This is a simple and cheap way to produce a better harvest of any vine type frut bearing plant.
I use this method for my tomatos but it works equally well on other garden plants as well.
Teachers! Did you use this instructable in your classroom?
Add a Teacher Note to share how you incorporated it into your lesson.
Step 1: Increase Your Sunshine and Get Rid of Pests
First lay down strips of aluminum foil with the shiney side up between your rows of plants and weigh them down (rocks work well) along the edges to reflect sunlight up under the plants and aid in ripening from the bottom to top.
The shine of the foil will also discourage birds from destroying your plants and give an inceased amount of sunshine on overcast days.
Step 2: Sweeten Your Tomatos
Second when tomatos begin to appear and are about 1 inch in diameter lightly sprinkle baking soda around each plant to make them sweeter. Repeat this process again when tomatoes are about half grown.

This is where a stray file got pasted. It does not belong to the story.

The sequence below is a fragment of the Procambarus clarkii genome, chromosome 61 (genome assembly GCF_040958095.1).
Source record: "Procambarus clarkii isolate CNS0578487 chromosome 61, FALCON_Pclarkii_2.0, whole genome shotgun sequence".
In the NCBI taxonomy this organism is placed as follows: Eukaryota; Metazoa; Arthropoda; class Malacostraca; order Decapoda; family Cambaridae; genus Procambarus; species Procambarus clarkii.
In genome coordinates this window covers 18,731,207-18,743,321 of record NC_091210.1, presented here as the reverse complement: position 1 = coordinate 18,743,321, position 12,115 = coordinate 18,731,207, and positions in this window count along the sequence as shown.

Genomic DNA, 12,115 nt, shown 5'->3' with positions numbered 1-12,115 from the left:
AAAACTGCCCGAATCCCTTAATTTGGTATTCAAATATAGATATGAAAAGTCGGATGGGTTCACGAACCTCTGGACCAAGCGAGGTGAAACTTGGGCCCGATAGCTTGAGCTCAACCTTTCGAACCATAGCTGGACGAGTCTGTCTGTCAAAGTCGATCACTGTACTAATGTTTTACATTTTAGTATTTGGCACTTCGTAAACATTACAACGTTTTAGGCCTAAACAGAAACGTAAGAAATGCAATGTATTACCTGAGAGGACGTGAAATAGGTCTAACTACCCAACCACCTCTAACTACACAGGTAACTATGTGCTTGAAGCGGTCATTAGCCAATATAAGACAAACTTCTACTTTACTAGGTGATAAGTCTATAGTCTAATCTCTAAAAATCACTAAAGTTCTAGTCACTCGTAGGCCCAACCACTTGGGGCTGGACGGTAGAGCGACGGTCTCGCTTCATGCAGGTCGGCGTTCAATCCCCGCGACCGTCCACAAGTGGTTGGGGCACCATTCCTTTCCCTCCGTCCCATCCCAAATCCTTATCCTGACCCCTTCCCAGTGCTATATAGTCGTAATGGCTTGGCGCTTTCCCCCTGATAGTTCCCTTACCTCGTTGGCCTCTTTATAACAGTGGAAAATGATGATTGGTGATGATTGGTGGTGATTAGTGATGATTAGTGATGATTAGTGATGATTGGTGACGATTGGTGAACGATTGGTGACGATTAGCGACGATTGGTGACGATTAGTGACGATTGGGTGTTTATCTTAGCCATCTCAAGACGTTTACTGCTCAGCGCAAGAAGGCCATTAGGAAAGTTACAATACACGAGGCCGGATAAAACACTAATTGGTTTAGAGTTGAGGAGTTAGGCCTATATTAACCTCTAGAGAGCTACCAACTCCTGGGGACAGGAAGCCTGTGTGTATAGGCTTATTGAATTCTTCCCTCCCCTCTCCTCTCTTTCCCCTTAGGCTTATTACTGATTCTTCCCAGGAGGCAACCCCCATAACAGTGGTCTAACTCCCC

I used a lot of baking soda in his picture so it would show up but about 1/4 cup per plant is plenty.
Note: I have not used this on other plants and have no idea what effect it would have other than with tomatos.
Step 3: Reap the Early Harvest
If your plants become weighed down pick the larger, green ones and place them in a brown paper grocery or lunch bag and store at room temperature to finish ripening.
It is too early for me to pick my tomatos yet so I had to use red ones for the picture instead of green.
Step 4: UPDATE -
This tomato was grown in my garden using these instructions.
I wear a small glove and this tomato is a handful, about 10 inches around.
Just a little bigger than a baseball.
Participated in the
Get in the Garden Contest